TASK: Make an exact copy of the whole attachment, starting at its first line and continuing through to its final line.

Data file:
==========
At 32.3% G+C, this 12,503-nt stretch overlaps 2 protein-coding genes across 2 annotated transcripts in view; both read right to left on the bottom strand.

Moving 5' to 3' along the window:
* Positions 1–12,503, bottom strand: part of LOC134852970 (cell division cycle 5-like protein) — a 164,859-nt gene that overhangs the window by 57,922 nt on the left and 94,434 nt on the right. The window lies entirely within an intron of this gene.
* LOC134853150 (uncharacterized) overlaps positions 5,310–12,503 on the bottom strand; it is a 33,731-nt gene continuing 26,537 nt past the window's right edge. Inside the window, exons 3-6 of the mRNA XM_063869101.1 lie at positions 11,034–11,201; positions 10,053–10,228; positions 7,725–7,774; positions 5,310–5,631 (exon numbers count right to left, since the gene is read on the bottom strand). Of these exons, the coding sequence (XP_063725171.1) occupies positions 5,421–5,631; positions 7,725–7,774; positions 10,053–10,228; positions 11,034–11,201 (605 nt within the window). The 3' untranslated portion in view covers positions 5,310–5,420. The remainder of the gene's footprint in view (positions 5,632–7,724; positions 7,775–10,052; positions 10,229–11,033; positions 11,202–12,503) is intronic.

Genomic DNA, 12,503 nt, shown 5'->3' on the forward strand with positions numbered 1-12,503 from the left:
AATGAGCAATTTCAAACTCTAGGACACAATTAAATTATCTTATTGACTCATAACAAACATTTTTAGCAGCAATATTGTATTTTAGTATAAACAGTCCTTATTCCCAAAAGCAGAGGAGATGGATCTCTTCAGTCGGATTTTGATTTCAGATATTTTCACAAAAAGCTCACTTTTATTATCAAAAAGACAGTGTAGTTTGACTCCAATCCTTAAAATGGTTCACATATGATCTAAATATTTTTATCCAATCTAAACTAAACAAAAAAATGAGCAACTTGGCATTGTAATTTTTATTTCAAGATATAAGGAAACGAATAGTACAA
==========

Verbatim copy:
At 32.3% G+C, this 12,503-nt stretch overlaps 2 protein-coding genes across 2 annotated transcripts in view; both read right to left on the bottom strand.

Moving 5' to 3' along the window:
* Positions 1–12,503, bottom strand: part of LOC134852970 (cell division cycle 5-like protein) — a 164,859-nt gene that overhangs the window by 57,922 nt on the left and 94,434 nt on the right. The window lies entirely within an intron of this gene.
* LOC134853150 (uncharacterized) overlaps positions 5,310–12,503 on the bottom strand; it is a 33,731-nt gene continuing 26,537 nt past the window's right edge. Inside the window, exons 3-6 of the mRNA XM_063869101.1 lie at positions 11,034–11,201; positions 10,053–10,228; positions 7,725–7,774; positions 5,310–5,631 (exon numbers count right to left, since the gene is read on the bottom strand). Of these exons, the coding sequence (XP_063725171.1) occupies positions 5,421–5,631; positions 7,725–7,774; positions 10,053–10,228; positions 11,034–11,201 (605 nt within the window). The 3' untranslated portion in view covers positions 5,310–5,420. The remainder of the gene's footprint in view (positions 5,632–7,724; positions 7,775–10,052; positions 10,229–11,033; positions 11,202–12,503) is intronic.

Genomic DNA, 12,503 nt, shown 5'->3' on the forward strand with positions numbered 1-12,503 from the left:
AATGAGCAATTTCAAACTCTAGGACACAATTAAATTATCTTATTGACTCATAACAAACATTTTTAGCAGCAATATTGTATTTTAGTATAAACAGTCCTTATTCCCAAAAGCAGAGGAGATGGATCTCTTCAGTCGGATTTTGATTTCAGATATTTTCACAAAAAGCTCACTTTTATTATCAAAAAGACAGTGTAGTTTGACTCCAATCCTTAAAATGGTTCACATATGATCTAAATATTTTTATCCAATCTAAACTAAACAAAAAAATGAGCAACTTGGCATTGTAATTTTTATTTCAAGATATAAGGAAACGAATAGTACAA